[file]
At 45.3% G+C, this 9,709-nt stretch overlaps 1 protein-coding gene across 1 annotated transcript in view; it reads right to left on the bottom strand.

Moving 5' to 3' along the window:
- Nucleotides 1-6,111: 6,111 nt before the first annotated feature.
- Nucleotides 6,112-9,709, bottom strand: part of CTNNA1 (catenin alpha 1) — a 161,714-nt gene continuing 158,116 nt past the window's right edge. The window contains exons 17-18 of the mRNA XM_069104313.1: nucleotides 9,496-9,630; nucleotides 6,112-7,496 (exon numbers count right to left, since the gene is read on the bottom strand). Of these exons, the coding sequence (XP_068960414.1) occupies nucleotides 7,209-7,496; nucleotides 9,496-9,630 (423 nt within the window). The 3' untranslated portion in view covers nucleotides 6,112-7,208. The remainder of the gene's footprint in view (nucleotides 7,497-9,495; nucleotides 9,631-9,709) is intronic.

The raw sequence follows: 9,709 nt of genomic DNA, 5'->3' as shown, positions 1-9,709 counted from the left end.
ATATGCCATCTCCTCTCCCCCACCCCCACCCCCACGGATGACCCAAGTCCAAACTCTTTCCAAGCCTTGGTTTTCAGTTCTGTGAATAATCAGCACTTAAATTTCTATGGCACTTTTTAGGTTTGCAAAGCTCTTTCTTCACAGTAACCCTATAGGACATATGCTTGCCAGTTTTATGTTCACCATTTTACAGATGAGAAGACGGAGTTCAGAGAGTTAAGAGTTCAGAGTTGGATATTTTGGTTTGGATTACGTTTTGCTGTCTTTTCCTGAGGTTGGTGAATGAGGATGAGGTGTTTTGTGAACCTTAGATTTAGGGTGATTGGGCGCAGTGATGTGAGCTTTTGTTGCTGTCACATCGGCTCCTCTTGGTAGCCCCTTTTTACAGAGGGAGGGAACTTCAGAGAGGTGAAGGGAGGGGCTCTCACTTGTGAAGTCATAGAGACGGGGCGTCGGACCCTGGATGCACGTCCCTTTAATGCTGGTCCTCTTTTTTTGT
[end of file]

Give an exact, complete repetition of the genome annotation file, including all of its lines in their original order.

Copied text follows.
At 45.3% G+C, this 9,709-nt stretch overlaps 1 protein-coding gene across 1 annotated transcript in view; it reads right to left on the bottom strand.

Moving 5' to 3' along the window:
- Nucleotides 1-6,111: 6,111 nt before the first annotated feature.
- Nucleotides 6,112-9,709, bottom strand: part of CTNNA1 (catenin alpha 1) — a 161,714-nt gene continuing 158,116 nt past the window's right edge. The window contains exons 17-18 of the mRNA XM_069104313.1: nucleotides 9,496-9,630; nucleotides 6,112-7,496 (exon numbers count right to left, since the gene is read on the bottom strand). Of these exons, the coding sequence (XP_068960414.1) occupies nucleotides 7,209-7,496; nucleotides 9,496-9,630 (423 nt within the window). The 3' untranslated portion in view covers nucleotides 6,112-7,208. The remainder of the gene's footprint in view (nucleotides 7,497-9,495; nucleotides 9,631-9,709) is intronic.

The raw sequence follows: 9,709 nt of genomic DNA, 5'->3' as shown, positions 1-9,709 counted from the left end.
ATATGCCATCTCCTCTCCCCCACCCCCACCCCCACGGATGACCCAAGTCCAAACTCTTTCCAAGCCTTGGTTTTCAGTTCTGTGAATAATCAGCACTTAAATTTCTATGGCACTTTTTAGGTTTGCAAAGCTCTTTCTTCACAGTAACCCTATAGGACATATGCTTGCCAGTTTTATGTTCACCATTTTACAGATGAGAAGACGGAGTTCAGAGAGTTAAGAGTTCAGAGTTGGATATTTTGGTTTGGATTACGTTTTGCTGTCTTTTCCTGAGGTTGGTGAATGAGGATGAGGTGTTTTGTGAACCTTAGATTTAGGGTGATTGGGCGCAGTGATGTGAGCTTTTGTTGCTGTCACATCGGCTCCTCTTGGTAGCCCCTTTTTACAGAGGGAGGGAACTTCAGAGAGGTGAAGGGAGGGGCTCTCACTTGTGAAGTCATAGAGACGGGGCGTCGGACCCTGGATGCACGTCCCTTTAATGCTGGTCCTCTTTTTTTGT